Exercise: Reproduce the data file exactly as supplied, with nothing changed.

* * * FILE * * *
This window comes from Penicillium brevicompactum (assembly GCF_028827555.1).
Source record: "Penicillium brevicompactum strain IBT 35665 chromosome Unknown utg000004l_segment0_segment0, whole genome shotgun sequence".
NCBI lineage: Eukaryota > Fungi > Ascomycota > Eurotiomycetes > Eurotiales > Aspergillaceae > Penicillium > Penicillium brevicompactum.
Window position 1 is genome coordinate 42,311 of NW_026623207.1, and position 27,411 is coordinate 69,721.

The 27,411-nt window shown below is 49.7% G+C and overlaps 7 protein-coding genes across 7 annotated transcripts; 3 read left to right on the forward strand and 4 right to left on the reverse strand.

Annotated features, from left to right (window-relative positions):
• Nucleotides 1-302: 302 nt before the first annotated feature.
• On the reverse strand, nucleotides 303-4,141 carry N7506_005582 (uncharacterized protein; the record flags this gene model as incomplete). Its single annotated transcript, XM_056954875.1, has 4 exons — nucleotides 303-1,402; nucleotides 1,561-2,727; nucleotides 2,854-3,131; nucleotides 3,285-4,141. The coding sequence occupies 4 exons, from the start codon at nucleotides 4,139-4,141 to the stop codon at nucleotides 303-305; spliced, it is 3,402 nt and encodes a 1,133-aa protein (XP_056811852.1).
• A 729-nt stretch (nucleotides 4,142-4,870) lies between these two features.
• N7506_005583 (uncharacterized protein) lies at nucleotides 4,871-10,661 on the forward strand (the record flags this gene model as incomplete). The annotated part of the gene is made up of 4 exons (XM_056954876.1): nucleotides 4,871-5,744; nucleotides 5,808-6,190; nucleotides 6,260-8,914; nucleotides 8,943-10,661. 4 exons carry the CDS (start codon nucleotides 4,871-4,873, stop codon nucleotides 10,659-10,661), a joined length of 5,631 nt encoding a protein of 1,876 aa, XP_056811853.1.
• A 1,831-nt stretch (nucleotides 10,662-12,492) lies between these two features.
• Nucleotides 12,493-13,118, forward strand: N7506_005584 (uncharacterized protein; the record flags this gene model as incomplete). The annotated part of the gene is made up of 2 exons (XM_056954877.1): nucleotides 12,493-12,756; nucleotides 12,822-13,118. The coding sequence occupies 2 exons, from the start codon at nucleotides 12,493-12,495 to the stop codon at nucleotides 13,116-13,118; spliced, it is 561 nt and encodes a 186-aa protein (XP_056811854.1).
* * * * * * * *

This window comes from Penicillium brevicompactum (assembly GCF_028827555.1).
Source record: "Penicillium brevicompactum strain IBT 35665 chromosome Unknown utg000004l_segment0_segment0, whole genome shotgun sequence".
NCBI lineage: Eukaryota > Fungi > Ascomycota > Eurotiomycetes > Eurotiales > Aspergillaceae > Penicillium > Penicillium brevicompactum.
Window position 1 is genome coordinate 42,311 of NW_026623207.1, and position 27,411 is coordinate 69,721.

The 27,411-nt window shown below is 49.7% G+C and overlaps 7 protein-coding genes across 7 annotated transcripts; 3 read left to right on the forward strand and 4 right to left on the reverse strand.

Annotated features, from left to right (window-relative positions):
• Nucleotides 1-302: 302 nt before the first annotated feature.
• On the reverse strand, nucleotides 303-4,141 carry N7506_005582 (uncharacterized protein; the record flags this gene model as incomplete). Its single annotated transcript, XM_056954875.1, has 4 exons — nucleotides 303-1,402; nucleotides 1,561-2,727; nucleotides 2,854-3,131; nucleotides 3,285-4,141. The coding sequence occupies 4 exons, from the start codon at nucleotides 4,139-4,141 to the stop codon at nucleotides 303-305; spliced, it is 3,402 nt and encodes a 1,133-aa protein (XP_056811852.1).
• A 729-nt stretch (nucleotides 4,142-4,870) lies between these two features.
• N7506_005583 (uncharacterized protein) lies at nucleotides 4,871-10,661 on the forward strand (the record flags this gene model as incomplete). The annotated part of the gene is made up of 4 exons (XM_056954876.1): nucleotides 4,871-5,744; nucleotides 5,808-6,190; nucleotides 6,260-8,914; nucleotides 8,943-10,661. 4 exons carry the CDS (start codon nucleotides 4,871-4,873, stop codon nucleotides 10,659-10,661), a joined length of 5,631 nt encoding a protein of 1,876 aa, XP_056811853.1.
• A 1,831-nt stretch (nucleotides 10,662-12,492) lies between these two features.
• Nucleotides 12,493-13,118, forward strand: N7506_005584 (uncharacterized protein; the record flags this gene model as incomplete). The annotated part of the gene is made up of 2 exons (XM_056954877.1): nucleotides 12,493-12,756; nucleotides 12,822-13,118. The coding sequence occupies 2 exons, from the start codon at nucleotides 12,493-12,495 to the stop codon at nucleotides 13,116-13,118; spliced, it is 561 nt and encodes a 186-aa protein (XP_056811854.1).